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South Africa let me down, says ousted Mugabe

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(FILES) This file photo taken on January 18, 2010 shows Zimbabwean President Robert Mugabe giving a speech during the burial of Sunny Ntombiyelanga Takawira, wife of the late vice president of the Zimbabwe African National Union, Leopold Takawira, in Harare at the National Heroes Acre. Robert Mugabe resigned as president of Zimbabwe on November 21, 2017, parliament speaker Jacob Mudenda told lawmakers, ending a 37-year rule defined by brutality and economic collapse. “I Robert Gabriel Mugabe in terms of section 96 of the constitution of Zimbabwe hereby formally tender my resignation… with immediate effect,” said speaker Mudenda, reading the letter./ AFP PHOTO / DESMOND KWANDE

Former Zimbabwean president Robert Mugabe says South Africa should have sent troops instead of a team of negotiators to prevent his ouster by the military last year.

Mugabe said his regional neighbours betrayed him “in a sense”, in an interview with the privately-owned Zimbabwe Independent newspaper and other regional and international media.

“When you look at their conditions, except for South Africa, they haven’t got the capacity to intervene,” the 94-year-old is quoted as saying.

“But South Africa could have done much more. It did not send an army, but just to engage.”

Mugabe who ruled Zimbabwe since independence from British colonial rule in 1980 was forced to quit when the military stepped in and ruling ZANU-PF lawmakers launched impeachment proceedings against their once beloved leader.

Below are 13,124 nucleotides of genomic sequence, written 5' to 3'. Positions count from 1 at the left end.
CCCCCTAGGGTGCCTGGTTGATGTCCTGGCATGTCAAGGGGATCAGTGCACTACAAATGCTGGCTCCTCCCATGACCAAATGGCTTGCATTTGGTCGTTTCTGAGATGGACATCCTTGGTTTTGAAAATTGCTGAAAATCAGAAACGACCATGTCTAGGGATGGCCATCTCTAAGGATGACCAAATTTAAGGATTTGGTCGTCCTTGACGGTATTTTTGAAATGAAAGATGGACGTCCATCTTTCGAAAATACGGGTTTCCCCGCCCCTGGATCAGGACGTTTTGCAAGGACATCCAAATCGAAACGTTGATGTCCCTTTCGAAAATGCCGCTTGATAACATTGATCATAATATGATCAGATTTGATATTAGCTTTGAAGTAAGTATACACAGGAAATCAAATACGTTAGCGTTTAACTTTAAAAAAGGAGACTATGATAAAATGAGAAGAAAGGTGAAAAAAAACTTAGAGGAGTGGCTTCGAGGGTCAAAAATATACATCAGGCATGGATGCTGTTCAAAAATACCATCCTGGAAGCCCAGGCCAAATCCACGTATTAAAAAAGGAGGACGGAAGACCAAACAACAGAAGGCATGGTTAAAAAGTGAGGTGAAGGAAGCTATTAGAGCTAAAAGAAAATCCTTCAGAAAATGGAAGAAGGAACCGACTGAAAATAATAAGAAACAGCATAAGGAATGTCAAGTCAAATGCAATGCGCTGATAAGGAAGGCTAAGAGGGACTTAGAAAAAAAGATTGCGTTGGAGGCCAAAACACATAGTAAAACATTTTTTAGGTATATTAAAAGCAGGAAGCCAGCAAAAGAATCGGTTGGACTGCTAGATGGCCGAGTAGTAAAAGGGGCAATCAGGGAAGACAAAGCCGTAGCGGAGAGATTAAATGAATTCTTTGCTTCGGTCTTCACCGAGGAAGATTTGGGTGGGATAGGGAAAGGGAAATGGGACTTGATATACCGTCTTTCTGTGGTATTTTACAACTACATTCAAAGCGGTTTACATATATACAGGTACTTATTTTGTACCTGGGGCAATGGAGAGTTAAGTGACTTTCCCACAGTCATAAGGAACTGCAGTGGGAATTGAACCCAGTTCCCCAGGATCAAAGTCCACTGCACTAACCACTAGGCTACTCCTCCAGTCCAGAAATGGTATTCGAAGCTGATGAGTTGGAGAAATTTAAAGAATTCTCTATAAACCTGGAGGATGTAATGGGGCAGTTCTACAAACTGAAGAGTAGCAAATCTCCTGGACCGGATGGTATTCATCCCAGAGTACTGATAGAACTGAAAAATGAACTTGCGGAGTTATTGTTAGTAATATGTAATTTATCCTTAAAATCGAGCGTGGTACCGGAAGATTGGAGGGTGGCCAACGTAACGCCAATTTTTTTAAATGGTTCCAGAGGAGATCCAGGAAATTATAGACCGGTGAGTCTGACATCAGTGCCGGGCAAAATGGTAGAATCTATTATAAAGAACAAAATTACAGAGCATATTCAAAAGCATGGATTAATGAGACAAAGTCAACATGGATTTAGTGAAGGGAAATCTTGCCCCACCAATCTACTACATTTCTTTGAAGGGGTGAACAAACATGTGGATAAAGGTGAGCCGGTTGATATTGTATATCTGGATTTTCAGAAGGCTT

He was replaced by Emmerson Mnangagwa, a favourite of the military, whom Mugabe had fired weeks earlier as his deputy in a move seen as paving way for his wife Grace to take over.

The former first lady had cultivated a factional support base within ZANU-PF known as “G-40” that was seen as hostile to the security establishment.

South Africa’s then president Jacob Zuma had sent defence minister Nosiviwe Mapisa-Nqakula and the then state security minister Bongani Bongo to intervene in the impasse between Mugabe and the military.

Mugabe, who once quipped that he would rule until he turned 100, described his departure from office as a “coup d’etat.”

“Those who created it have the responsibility to reverse it,” he said in the interview. “If they don’t want to reverse it, it means they want the situation to continue which I think is the case.

“They would want us perhaps to get to the national election when the environment is still very congested with with fear, some people still hiding, displaced.”

Since his dramatic reversal of fortune, Mugabe has largely stayed out of public life.


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